"Everyone has different reasons for liking Korean fried chicken but my personal opinion is that it's much more flavourful with unique flavours such as aromatic soy garlic, burning red pepper and sweet-on-the-lips honey.

"It's also less oily and the very thin batter allows for a paper-thin like crispiness which is different from traditional Western style fried chicken," she says.

This crispiness is also what is most difficult to nail if you're a home cook attempting to make this fried chicken yourself at home.

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Korean fried chicken is typically lightly battered in corn starch (sometimes wheat flour or rice flour is added too) and then fried not once, but twice.

This is key to solidifying a whisper-thin crispy exterior while retaining moistness in the meat.

It is also what makes it different from Southern-style fried chicken, which is typically soaked in buttermilk first to obtain a thicker crust.

As the chickens used for Korean fried chicken are typically smaller, they crisp up well and are less likely to be tough.

When frying the chicken, you'll have to be patient and wait for the oil to heat up to the required temperature (it should bubble furiously when you put a piece of chicken in).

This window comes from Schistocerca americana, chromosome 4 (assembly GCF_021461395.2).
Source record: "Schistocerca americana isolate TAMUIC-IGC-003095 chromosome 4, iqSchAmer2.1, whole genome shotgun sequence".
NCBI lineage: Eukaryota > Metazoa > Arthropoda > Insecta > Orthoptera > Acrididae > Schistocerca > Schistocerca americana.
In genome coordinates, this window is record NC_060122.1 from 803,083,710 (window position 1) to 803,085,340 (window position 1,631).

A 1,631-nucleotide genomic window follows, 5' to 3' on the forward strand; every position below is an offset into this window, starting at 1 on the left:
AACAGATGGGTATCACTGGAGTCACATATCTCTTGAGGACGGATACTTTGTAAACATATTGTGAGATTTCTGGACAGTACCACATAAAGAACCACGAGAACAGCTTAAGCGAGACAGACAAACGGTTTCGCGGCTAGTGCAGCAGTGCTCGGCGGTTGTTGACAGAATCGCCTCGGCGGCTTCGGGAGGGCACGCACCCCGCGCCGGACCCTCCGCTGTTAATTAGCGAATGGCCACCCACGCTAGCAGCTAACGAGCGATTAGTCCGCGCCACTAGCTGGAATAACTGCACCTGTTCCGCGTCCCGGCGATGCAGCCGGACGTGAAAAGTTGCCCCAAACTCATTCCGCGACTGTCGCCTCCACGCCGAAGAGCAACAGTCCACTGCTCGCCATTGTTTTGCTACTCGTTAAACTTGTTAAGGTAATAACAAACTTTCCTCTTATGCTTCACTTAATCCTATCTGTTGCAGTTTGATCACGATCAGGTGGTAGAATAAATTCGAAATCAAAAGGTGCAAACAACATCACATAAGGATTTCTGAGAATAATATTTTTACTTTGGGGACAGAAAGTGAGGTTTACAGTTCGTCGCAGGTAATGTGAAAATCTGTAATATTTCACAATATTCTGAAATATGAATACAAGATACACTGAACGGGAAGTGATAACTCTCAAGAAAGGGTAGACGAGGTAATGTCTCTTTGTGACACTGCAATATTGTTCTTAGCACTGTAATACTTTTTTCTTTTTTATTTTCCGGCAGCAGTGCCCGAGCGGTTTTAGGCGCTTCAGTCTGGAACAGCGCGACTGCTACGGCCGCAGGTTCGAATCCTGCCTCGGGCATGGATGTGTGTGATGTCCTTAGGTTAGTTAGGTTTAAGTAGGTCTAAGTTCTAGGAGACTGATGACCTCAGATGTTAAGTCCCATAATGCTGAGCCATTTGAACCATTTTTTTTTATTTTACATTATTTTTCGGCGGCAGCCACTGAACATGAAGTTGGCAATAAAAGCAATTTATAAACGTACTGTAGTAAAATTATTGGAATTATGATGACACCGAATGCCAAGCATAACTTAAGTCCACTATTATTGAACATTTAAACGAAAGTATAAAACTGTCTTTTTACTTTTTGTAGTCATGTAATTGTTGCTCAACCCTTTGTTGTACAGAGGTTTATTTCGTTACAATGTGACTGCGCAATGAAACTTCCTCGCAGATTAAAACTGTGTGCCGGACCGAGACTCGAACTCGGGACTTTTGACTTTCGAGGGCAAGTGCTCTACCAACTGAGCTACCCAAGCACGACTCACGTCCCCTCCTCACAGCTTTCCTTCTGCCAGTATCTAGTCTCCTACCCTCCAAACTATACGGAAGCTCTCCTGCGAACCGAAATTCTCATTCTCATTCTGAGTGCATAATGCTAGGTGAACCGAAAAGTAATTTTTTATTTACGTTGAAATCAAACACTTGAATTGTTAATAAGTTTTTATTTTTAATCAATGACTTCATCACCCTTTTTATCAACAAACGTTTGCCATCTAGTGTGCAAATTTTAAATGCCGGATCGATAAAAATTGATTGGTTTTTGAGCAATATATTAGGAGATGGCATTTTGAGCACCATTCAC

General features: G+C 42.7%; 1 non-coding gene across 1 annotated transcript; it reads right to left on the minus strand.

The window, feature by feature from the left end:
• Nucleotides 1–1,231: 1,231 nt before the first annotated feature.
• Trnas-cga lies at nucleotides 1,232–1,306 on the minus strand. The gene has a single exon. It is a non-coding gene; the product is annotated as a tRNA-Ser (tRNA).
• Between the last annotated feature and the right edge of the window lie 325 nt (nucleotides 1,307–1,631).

And trust me when I say patience is a virtue, because if you get restless and toss the chicken into the frying pan too early, you'll end up with a soggy, greasy mess that no respectable Korean fried chicken would want to be associated with.

In the end, if you're willing to put in the effort to make it work, you'll end up with that most elusive of homemade creations: Perfect Korean fried chicken.


Serves 2 to 4


1 tsp minced ginger

4 cloves garlic, minced

2 tbsp soy sauce

3-4 tbsp vinegar

2 1/2 tbsp gojuchang paste

1/4 cup honey

2 tbsp brown sugar

2 tbsp sesame oil

3 tbsp tomato ketchup


8 chicken wings, cut into drummets and mid-wings, tips removed

1 tsp grated ginger

sea salt to taste

coarse black pepper to taste

1/2 cup potato starch

1/4 tsp baking powder


1 tsp lightly toasted sesame seeds

spring onions, for garnish


In a pot, combine all the sauce ingredients and cook until boiling. Reduce heat and simmer until sauce thickens up. Remove from the heat and set aside.


Clean and dry chicken well. Marinate chicken with salt, pepper and ginger.

In another bowl, put potato starch. Drop chicken one by one into starch and coat thoroughly. Shake off excess starch.

In a large frying pan, heat up enough oil to nearly completely submerge chicken pieces. When oil is hot enough (test oil by dropping a piece of chicken in, if it bubbles up furiously, it's hot enough), put in chicken pieces. Don't overcrowd the pan as this will cause the temperature to drop.

Fry chicken for 5 to 6 minutes, turning chicken pieces to make sure they don't overcook on one side. Remove from the heat.

Use a skimmer to remove the bits of starch that may have pooled at the bottom of the pan. Heat up oil again until bubbling, then drop chicken pieces in again and fry for 1 to 2 minutes.

Re-heat sauce until hot and quickly coat hot chicken in sauce. Sprinkle sesame seeds over chicken and garnish with spring onions. Eat immediately.